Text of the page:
-Adhere to the rights of victims as outlined in the State of Utah Constitution and statute     Article I, Section 28
            -Keep the focus and accountability on the offender, not the victim
-Ensure that victims are not scared to participate in the legal proceedings that may follow; they need to feel welcomed and not intimidated
            -Victims must have access to a victim advocate throughout THE ENTIRE process
-Keep the victim informed AT ALL TIMES, this includes keeping in continual contact and communication, even if the victim chooses not to testify or appear throughout the court proceedings
-Develop a plan that outlines response tactics and written protocols for when victims do reach out for help to ensure that no victims are turned away and/or legally mistreated

The safety of the victims needs to be the priority in all situations. They have already been through too much and may be frightened. Assisting them with services should be the main focus because a lack of intervention may only intensify the violence and situation.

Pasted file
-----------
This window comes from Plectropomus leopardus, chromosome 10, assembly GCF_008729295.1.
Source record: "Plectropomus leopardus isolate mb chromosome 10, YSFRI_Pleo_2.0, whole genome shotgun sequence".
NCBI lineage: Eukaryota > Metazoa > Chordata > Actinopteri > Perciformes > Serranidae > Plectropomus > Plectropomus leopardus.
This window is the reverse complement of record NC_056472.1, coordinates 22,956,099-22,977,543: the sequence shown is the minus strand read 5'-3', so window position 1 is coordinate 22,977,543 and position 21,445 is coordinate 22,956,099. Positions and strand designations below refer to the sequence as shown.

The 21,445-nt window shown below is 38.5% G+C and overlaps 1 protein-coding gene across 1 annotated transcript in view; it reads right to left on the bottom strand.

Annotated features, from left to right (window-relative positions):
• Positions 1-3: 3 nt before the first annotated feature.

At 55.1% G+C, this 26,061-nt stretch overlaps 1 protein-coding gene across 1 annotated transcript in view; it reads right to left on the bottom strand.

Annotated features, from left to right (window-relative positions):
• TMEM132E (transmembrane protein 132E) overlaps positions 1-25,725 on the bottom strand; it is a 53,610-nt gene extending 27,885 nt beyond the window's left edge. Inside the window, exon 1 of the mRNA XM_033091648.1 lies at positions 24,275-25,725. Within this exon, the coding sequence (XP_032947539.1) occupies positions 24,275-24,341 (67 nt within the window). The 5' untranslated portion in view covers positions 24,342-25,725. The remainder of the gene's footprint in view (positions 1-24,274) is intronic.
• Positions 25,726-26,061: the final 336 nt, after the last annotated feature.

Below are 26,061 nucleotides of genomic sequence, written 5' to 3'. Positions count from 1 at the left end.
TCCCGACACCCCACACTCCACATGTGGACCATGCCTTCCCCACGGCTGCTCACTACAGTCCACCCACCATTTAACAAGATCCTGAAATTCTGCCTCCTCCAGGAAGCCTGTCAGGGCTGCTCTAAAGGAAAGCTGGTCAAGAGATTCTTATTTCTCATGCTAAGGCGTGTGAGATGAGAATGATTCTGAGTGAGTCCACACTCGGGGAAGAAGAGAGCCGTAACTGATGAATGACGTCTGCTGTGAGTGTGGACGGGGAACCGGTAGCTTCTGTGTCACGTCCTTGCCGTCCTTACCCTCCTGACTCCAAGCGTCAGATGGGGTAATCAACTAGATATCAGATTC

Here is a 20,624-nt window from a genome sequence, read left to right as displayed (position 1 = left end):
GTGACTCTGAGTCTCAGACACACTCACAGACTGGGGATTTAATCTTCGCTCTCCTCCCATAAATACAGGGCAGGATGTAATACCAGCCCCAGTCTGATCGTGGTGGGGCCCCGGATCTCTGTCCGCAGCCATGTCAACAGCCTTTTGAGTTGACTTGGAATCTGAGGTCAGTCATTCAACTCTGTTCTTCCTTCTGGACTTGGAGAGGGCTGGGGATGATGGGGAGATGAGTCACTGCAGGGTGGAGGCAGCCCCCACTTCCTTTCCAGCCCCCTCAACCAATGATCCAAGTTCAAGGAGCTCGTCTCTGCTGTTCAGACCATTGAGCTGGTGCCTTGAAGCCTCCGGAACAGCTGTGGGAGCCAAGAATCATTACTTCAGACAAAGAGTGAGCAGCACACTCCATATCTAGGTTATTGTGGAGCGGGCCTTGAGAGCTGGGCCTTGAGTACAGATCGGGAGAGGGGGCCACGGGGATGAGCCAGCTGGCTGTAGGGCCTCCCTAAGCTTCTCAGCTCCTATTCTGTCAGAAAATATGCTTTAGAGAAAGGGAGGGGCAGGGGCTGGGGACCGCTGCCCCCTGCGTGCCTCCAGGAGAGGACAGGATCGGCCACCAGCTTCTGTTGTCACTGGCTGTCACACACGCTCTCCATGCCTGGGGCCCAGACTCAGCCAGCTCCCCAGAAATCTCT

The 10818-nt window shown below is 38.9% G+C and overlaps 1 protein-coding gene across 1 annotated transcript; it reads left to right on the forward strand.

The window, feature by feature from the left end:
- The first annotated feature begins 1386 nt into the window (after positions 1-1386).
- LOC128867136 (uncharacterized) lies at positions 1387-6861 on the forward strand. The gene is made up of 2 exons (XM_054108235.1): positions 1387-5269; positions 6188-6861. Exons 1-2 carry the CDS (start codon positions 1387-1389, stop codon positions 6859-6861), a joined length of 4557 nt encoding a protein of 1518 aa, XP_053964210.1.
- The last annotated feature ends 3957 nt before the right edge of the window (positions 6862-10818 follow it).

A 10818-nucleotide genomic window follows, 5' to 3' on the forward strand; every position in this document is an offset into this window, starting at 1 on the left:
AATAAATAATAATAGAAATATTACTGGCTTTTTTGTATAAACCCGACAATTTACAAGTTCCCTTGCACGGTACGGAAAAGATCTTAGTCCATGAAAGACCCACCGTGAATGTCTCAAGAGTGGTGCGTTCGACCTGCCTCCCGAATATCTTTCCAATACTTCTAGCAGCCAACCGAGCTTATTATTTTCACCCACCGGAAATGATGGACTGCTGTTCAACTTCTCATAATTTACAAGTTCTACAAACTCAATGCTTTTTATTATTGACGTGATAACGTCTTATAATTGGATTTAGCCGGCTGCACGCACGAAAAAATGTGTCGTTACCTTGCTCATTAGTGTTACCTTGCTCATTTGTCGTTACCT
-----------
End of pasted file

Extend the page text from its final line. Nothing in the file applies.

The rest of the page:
As noted throughout Tuesday’s SLADVC meeting, some perpetrators are not getting the help that is needed on their end because of loopholes throughout the legal system. This may be out of our hands (to a certain extent) but we can do all that we can in order to help those victims.  

Tuesday, March 11, 2014

Health Effects

The health effects of violence on a victim’s heath can range from mild to severe, with severe being more common. In addition to the immediate injuries from assault, some of the pains that can be suffered are chronic pain, gastrointestinal disorders, psychosomatic symptoms or eating disorders. All forms of domestic violence have the potential to have devastating physical and emotional health effects. For the purpose of this blog, the focus will be on women.

According to the Advocates for Human Rights (AHR), Women who are abused suffer from an increased risk of unplanned or early pregnancies and sexually transmitted diseases, which could include HIV/AIDS. Women are more vulnerable while pregnant, thus they may experience medial difficulties throughout their pregnancies. Women who experience intimate partner abuse are three times more likely to have gynecological problems than non-abused women. Aside from these, they are also at an increased risk of substance abuse.

The AHR also point out that there are significant obstetric risk factors associated with domestic violence. Abused women are more likely to have a history of sexually transmitted infections, vaginal and cervical infections, kidney infections and bleeding during pregnancy. The most common non-fatal injuries are to the head, neck, face, musculoskeletal and genital injuries.